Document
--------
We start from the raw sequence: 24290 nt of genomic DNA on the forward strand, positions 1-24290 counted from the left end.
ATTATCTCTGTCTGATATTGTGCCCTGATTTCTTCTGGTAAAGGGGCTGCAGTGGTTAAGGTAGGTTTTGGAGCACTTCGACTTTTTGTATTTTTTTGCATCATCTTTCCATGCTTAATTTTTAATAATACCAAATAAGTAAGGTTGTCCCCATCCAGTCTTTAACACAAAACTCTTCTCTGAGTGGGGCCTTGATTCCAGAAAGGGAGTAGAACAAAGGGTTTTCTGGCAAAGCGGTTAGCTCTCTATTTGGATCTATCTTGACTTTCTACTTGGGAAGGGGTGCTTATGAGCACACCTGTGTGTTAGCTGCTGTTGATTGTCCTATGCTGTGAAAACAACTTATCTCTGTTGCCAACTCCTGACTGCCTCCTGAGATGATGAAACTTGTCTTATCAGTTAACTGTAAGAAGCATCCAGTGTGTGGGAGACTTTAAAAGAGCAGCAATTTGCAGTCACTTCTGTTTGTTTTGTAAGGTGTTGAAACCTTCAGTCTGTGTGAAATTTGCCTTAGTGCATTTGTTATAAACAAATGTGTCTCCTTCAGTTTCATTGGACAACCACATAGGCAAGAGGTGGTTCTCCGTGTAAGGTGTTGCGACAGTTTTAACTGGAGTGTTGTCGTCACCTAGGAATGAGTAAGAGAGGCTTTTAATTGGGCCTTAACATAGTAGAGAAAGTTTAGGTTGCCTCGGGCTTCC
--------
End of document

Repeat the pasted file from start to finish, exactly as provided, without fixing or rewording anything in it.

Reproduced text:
We start from the raw sequence: 24290 nt of genomic DNA on the forward strand, positions 1-24290 counted from the left end.
ATTATCTCTGTCTGATATTGTGCCCTGATTTCTTCTGGTAAAGGGGCTGCAGTGGTTAAGGTAGGTTTTGGAGCACTTCGACTTTTTGTATTTTTTTGCATCATCTTTCCATGCTTAATTTTTAATAATACCAAATAAGTAAGGTTGTCCCCATCCAGTCTTTAACACAAAACTCTTCTCTGAGTGGGGCCTTGATTCCAGAAAGGGAGTAGAACAAAGGGTTTTCTGGCAAAGCGGTTAGCTCTCTATTTGGATCTATCTTGACTTTCTACTTGGGAAGGGGTGCTTATGAGCACACCTGTGTGTTAGCTGCTGTTGATTGTCCTATGCTGTGAAAACAACTTATCTCTGTTGCCAACTCCTGACTGCCTCCTGAGATGATGAAACTTGTCTTATCAGTTAACTGTAAGAAGCATCCAGTGTGTGGGAGACTTTAAAAGAGCAGCAATTTGCAGTCACTTCTGTTTGTTTTGTAAGGTGTTGAAACCTTCAGTCTGTGTGAAATTTGCCTTAGTGCATTTGTTATAAACAAATGTGTCTCCTTCAGTTTCATTGGACAACCACATAGGCAAGAGGTGGTTCTCCGTGTAAGGTGTTGCGACAGTTTTAACTGGAGTGTTGTCGTCACCTAGGAATGAGTAAGAGAGGCTTTTAATTGGGCCTTAACATAGTAGAGAAAGTTTAGGTTGCCTCGGGCTTCC